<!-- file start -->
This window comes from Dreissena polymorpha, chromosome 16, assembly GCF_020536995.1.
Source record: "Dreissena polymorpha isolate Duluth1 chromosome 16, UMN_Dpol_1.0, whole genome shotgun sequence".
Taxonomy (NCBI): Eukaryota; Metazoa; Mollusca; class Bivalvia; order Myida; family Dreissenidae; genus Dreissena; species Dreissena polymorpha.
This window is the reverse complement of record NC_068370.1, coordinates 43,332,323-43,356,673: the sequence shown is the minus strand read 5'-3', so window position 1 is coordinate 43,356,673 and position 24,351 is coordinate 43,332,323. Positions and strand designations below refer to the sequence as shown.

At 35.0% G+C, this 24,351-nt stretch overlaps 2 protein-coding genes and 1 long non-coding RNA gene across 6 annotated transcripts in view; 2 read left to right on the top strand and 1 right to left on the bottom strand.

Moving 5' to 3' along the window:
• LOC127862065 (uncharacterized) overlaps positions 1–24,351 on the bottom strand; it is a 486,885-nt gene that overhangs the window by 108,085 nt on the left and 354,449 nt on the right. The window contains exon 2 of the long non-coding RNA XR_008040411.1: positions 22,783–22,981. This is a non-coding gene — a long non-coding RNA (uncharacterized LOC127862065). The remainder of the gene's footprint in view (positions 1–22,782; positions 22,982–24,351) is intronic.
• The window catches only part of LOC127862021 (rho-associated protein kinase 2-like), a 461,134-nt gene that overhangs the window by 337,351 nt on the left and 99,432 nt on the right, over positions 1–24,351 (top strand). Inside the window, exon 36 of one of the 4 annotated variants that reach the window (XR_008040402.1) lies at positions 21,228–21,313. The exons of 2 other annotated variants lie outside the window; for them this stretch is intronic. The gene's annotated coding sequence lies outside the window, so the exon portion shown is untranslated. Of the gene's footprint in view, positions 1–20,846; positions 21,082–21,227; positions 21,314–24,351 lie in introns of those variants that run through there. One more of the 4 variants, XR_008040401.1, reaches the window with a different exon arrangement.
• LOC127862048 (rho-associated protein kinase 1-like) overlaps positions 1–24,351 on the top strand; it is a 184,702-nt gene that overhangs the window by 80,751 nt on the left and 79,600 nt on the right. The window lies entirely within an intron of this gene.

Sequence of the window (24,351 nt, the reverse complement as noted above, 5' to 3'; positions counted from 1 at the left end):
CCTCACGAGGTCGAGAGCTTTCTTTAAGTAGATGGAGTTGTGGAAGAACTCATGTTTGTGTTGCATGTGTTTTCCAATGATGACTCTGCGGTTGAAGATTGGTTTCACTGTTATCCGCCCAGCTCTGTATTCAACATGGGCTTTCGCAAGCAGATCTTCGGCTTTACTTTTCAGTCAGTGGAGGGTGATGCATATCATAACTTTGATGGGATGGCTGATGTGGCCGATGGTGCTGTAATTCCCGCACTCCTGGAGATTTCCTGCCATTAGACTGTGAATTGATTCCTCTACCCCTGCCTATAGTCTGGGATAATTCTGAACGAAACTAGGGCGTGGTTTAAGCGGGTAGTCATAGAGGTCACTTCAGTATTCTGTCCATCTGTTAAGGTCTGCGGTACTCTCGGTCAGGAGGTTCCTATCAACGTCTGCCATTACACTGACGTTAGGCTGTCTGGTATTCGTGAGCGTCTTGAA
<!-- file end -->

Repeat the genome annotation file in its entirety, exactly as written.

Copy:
This window comes from Dreissena polymorpha, chromosome 16, assembly GCF_020536995.1.
Source record: "Dreissena polymorpha isolate Duluth1 chromosome 16, UMN_Dpol_1.0, whole genome shotgun sequence".
Taxonomy (NCBI): Eukaryota; Metazoa; Mollusca; class Bivalvia; order Myida; family Dreissenidae; genus Dreissena; species Dreissena polymorpha.
This window is the reverse complement of record NC_068370.1, coordinates 43,332,323-43,356,673: the sequence shown is the minus strand read 5'-3', so window position 1 is coordinate 43,356,673 and position 24,351 is coordinate 43,332,323. Positions and strand designations below refer to the sequence as shown.

At 35.0% G+C, this 24,351-nt stretch overlaps 2 protein-coding genes and 1 long non-coding RNA gene across 6 annotated transcripts in view; 2 read left to right on the top strand and 1 right to left on the bottom strand.

Moving 5' to 3' along the window:
• LOC127862065 (uncharacterized) overlaps positions 1–24,351 on the bottom strand; it is a 486,885-nt gene that overhangs the window by 108,085 nt on the left and 354,449 nt on the right. The window contains exon 2 of the long non-coding RNA XR_008040411.1: positions 22,783–22,981. This is a non-coding gene — a long non-coding RNA (uncharacterized LOC127862065). The remainder of the gene's footprint in view (positions 1–22,782; positions 22,982–24,351) is intronic.
• The window catches only part of LOC127862021 (rho-associated protein kinase 2-like), a 461,134-nt gene that overhangs the window by 337,351 nt on the left and 99,432 nt on the right, over positions 1–24,351 (top strand). Inside the window, exon 36 of one of the 4 annotated variants that reach the window (XR_008040402.1) lies at positions 21,228–21,313. The exons of 2 other annotated variants lie outside the window; for them this stretch is intronic. The gene's annotated coding sequence lies outside the window, so the exon portion shown is untranslated. Of the gene's footprint in view, positions 1–20,846; positions 21,082–21,227; positions 21,314–24,351 lie in introns of those variants that run through there. One more of the 4 variants, XR_008040401.1, reaches the window with a different exon arrangement.
• LOC127862048 (rho-associated protein kinase 1-like) overlaps positions 1–24,351 on the top strand; it is a 184,702-nt gene that overhangs the window by 80,751 nt on the left and 79,600 nt on the right. The window lies entirely within an intron of this gene.

Sequence of the window (24,351 nt, the reverse complement as noted above, 5' to 3'; positions counted from 1 at the left end):
CCTCACGAGGTCGAGAGCTTTCTTTAAGTAGATGGAGTTGTGGAAGAACTCATGTTTGTGTTGCATGTGTTTTCCAATGATGACTCTGCGGTTGAAGATTGGTTTCACTGTTATCCGCCCAGCTCTGTATTCAACATGGGCTTTCGCAAGCAGATCTTCGGCTTTACTTTTCAGTCAGTGGAGGGTGATGCATATCATAACTTTGATGGGATGGCTGATGTGGCCGATGGTGCTGTAATTCCCGCACTCCTGGAGATTTCCTGCCATTAGACTGTGAATTGATTCCTCTACCCCTGCCTATAGTCTGGGATAATTCTGAACGAAACTAGGGCGTGGTTTAAGCGGGTAGTCATAGAGGTCACTTCAGTATTCTGTCCATCTGTTAAGGTCTGCGGTACTCTCGGTCAGGAGGTTCCTATCAACGTCTGCCATTACACTGACGTTAGGCTGTCTGGTATTCGTGAGCGTCTTGAA